Foreign Invaders in Texas Lakes

Author
Take Care of Texas
Zebra Mussels

Zebra mussels are a small, yet destructive, invasive species threatening to spread across Texas by hitching rides on boats and trailers. These mussels often go undetected, as they are smaller than one and a half inches in size. Zebra mussels multiply rapidly – just one mussel can produce up to a million microscopic larvae per year! These invaders hide in water, often going unnoticed due to their size, and attach to hard surfaces, like boat hulls and motors. This invasive species is a threat to all freshwater sources in the state and has devastating economic, recreational, and environmental impacts. 

Negative Impacts of Zebra Mussels

Zebra mussels multiply rapidly over large areas, causing significant environmental and economic damage. 

Boats – Zebra mussels can damage boats by encrusting boat hulls. They can also clog water systems that are used in boat motors, air conditioners, and heads. The mussels can also cause navigation buoys to sink and can destroy fishing equipment. ZebraMusselPipe.fw_.png

Water Supply – Zebra mussels that colonize inside of pipelines can disrupt the water supply by restricting the flow of water. They also damage the water intake structures that provide water to thousands of homes and businesses, costing taxpayers millions of dollars. 

Native Species – Zebra mussels lack natural predators in Texas lakes and are able to take over habitats from native species. This damages the lake's ecology and affects the fish population. Zebra mussels pose a significant threat to native mussels by competing for food and attaching to their shells. A colony of zebra mussels can smother a native mussel colony. 

Where are Zebra Mussels?

Zebra mussels originated in Eurasia and arrived in North America in the late 1980s. They initially invaded the Great Lakes region and the first Texas infestation was discovered in Lake Texoma in 2009. Since then, zebra mussels have made their way in to several other Texas lakes, and could eventually take over all freshwater sources in Texas. Just this summer, two new populations of zebra mussels have been discovered in Texas lakes.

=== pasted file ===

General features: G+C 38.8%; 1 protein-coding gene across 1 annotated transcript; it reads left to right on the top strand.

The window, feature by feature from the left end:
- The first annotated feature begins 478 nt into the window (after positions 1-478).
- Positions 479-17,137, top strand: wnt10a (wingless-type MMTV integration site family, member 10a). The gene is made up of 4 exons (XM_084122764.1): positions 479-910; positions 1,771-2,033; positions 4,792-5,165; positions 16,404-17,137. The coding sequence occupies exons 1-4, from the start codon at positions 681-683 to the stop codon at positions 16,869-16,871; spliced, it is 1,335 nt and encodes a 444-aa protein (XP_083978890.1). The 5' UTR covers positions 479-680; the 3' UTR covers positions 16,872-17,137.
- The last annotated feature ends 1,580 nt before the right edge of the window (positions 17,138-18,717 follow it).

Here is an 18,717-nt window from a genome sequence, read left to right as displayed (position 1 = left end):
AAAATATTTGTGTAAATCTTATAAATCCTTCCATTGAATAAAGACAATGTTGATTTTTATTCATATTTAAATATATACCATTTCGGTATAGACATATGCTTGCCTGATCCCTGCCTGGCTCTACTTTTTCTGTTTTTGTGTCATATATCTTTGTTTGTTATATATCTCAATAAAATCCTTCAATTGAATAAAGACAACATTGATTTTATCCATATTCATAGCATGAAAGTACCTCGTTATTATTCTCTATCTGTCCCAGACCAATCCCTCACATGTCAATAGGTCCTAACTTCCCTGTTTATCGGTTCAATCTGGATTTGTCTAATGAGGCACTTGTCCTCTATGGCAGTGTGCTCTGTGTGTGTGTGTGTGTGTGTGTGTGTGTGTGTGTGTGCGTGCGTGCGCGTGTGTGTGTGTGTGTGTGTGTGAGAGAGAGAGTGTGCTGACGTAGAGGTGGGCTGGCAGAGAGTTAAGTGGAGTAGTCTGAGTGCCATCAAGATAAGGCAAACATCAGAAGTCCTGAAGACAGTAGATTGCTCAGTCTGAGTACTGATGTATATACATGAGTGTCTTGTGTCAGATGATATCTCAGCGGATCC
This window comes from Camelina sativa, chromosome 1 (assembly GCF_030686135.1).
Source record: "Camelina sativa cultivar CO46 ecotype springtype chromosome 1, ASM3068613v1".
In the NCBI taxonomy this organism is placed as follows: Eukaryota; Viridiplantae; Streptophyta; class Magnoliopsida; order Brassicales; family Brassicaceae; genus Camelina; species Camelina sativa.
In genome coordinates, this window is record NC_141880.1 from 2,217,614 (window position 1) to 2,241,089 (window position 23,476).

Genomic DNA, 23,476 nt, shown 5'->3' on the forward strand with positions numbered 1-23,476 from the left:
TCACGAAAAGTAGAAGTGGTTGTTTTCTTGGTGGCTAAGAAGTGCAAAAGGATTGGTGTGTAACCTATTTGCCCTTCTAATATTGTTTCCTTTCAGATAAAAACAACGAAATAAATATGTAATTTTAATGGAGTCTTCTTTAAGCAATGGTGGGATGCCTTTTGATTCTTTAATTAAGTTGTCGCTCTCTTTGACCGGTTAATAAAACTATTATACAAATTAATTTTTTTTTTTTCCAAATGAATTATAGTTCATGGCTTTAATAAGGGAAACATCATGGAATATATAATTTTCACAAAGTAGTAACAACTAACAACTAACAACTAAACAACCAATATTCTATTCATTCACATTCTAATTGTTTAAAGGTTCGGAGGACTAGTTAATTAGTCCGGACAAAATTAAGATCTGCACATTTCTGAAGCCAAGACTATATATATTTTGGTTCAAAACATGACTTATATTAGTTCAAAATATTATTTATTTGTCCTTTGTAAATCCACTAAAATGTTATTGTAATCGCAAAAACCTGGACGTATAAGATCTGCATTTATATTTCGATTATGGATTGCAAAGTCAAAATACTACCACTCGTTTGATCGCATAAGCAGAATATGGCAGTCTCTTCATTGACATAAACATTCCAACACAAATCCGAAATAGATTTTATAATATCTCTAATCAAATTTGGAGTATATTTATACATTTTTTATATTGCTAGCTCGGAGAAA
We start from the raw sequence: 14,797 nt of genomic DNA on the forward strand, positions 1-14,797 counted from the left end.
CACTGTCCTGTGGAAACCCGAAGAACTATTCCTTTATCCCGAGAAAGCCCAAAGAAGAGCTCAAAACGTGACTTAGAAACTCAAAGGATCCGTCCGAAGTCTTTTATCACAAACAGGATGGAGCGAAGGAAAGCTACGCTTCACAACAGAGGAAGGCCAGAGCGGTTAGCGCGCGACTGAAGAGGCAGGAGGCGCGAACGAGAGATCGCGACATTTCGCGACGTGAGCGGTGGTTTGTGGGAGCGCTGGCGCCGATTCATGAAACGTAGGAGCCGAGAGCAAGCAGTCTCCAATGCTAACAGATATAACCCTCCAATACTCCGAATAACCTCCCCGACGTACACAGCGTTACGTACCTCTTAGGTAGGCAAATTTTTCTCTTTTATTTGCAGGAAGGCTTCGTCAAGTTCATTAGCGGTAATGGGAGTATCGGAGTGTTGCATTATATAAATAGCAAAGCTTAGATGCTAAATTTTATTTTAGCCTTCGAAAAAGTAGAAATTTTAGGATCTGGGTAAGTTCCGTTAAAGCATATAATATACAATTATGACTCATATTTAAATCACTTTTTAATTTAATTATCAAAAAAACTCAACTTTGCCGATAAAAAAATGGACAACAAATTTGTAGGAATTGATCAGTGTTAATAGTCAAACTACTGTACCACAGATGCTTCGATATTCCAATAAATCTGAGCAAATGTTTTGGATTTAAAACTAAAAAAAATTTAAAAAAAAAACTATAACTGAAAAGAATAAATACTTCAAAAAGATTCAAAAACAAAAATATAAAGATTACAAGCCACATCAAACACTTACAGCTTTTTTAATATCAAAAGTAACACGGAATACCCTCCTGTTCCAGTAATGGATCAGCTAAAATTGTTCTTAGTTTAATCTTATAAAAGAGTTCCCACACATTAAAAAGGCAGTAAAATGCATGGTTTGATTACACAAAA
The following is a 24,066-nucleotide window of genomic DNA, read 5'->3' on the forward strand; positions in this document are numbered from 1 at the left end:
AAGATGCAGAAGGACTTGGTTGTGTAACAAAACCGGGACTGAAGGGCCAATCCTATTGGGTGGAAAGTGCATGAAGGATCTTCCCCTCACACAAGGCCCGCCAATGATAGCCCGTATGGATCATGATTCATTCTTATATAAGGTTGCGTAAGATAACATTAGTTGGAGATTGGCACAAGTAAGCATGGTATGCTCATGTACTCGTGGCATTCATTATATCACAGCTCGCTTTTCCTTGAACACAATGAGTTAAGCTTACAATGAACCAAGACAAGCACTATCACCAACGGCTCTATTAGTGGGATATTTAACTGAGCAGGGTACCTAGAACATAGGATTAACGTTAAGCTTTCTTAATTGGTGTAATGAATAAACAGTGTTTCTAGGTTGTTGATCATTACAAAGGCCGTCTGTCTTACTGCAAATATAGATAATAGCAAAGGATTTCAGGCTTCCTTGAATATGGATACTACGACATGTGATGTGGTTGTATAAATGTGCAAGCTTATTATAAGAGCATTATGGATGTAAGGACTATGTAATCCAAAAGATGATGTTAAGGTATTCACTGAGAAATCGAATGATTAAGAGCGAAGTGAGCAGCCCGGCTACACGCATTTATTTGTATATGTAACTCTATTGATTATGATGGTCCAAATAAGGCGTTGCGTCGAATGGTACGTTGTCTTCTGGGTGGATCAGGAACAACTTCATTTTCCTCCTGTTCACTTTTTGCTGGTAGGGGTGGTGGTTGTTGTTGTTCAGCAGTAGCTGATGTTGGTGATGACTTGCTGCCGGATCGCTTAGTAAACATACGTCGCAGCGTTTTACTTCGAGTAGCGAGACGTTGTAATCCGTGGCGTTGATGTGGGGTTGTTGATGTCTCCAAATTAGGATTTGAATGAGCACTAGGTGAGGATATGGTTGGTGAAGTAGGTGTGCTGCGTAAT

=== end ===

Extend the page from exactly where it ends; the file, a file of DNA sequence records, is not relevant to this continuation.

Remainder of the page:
• Infested Lakes: The water body has an established, reproducing zebra mussel population. Currently, eleven Texas lakes are classified as fully infested – Belton, Bridgeport, Canyon, Dean Gilbert, Eagle Mountain, Lewisville, Randell, Ray Roberts, Stillhouse ZebraMusselStatus.fw_.pngHollow, Texoma, and Travis. 
  • Positive Lakes: Zebra mussels or their larvae have been detected on more than one occasion in lakes Livingston, Waco, Worth, and Fishing Hole Lake. At this point, there is no evidence of a reproducing population in these lakes. Rivers downstream of infested lakes, including the Red, Leon, and Elm Fork of the Trinity, are also positive for zebra mussels. 
  • Suspect Lakes: Zebra mussels or their larvae have been found once in recent years. In Texas, Lake Fork and Lake Ray Hubbard are classified as "suspect."
  • Inconclusive Lakes: Zebra mussel DNA or an unverified suspect organism has been found in the past year. 

View the map of zebra mussel status in Texas. 

Be a Responsible Boater

ZebraMusselBoat.fw_.pngThe only way you can be positive that you are not carrying zebra mussels is to always clean, drain, and dry your boat, trailer, and gear. Zebra mussels can survive for days in any water that has been trapped in your boat. 

In Texas, it is unlawful to possess or transport zebra mussels, dead or alive. Boaters must drain all water from their boat and onboard receptacles before leaving or approaching a body of fresh water. This requirement applies to all types and sizes of boats, including personal watercraft, sailboats, kayaks, canoes, or any other vessel used on public waters. 

Clean – Clean your boat, trailer, and gear by removing all plants, animals, and foreign objects. A quick trip to the car wash to use high-pressure spray nozzles can help clean crevices and hidden areas. If your boat has been stored on infested waters, it may need to be professionally decontaminated. 

Drain – Drain all water from the boat, including the motor, bilge, live wells, and bait buckets, before you leave the lake. 

Dry – Dry the boat and trailer for at least a week before entering another body of water. If you are unable to let it dry for this long, wash it with a high-pressure washer and hot, soapy water. 

Learn how to properly clean, drain, and dry your boat with this instructional video from Texas Parks and Wildlife. 

Report a SightingZebraMusselColony.fw__0.png

Help stop the spread of zebra mussels. Report any new sightings, and if possible, take a picture of the zebra mussel and record its GPS location. Submitting a report will alert the appropriate authorities. If you've stored your boat on a lake that has been classified as "infested" or "tested positive," call Texas Parks and Wildlife for guidance at (800) 792-4263 before moving it. 

 

 

 

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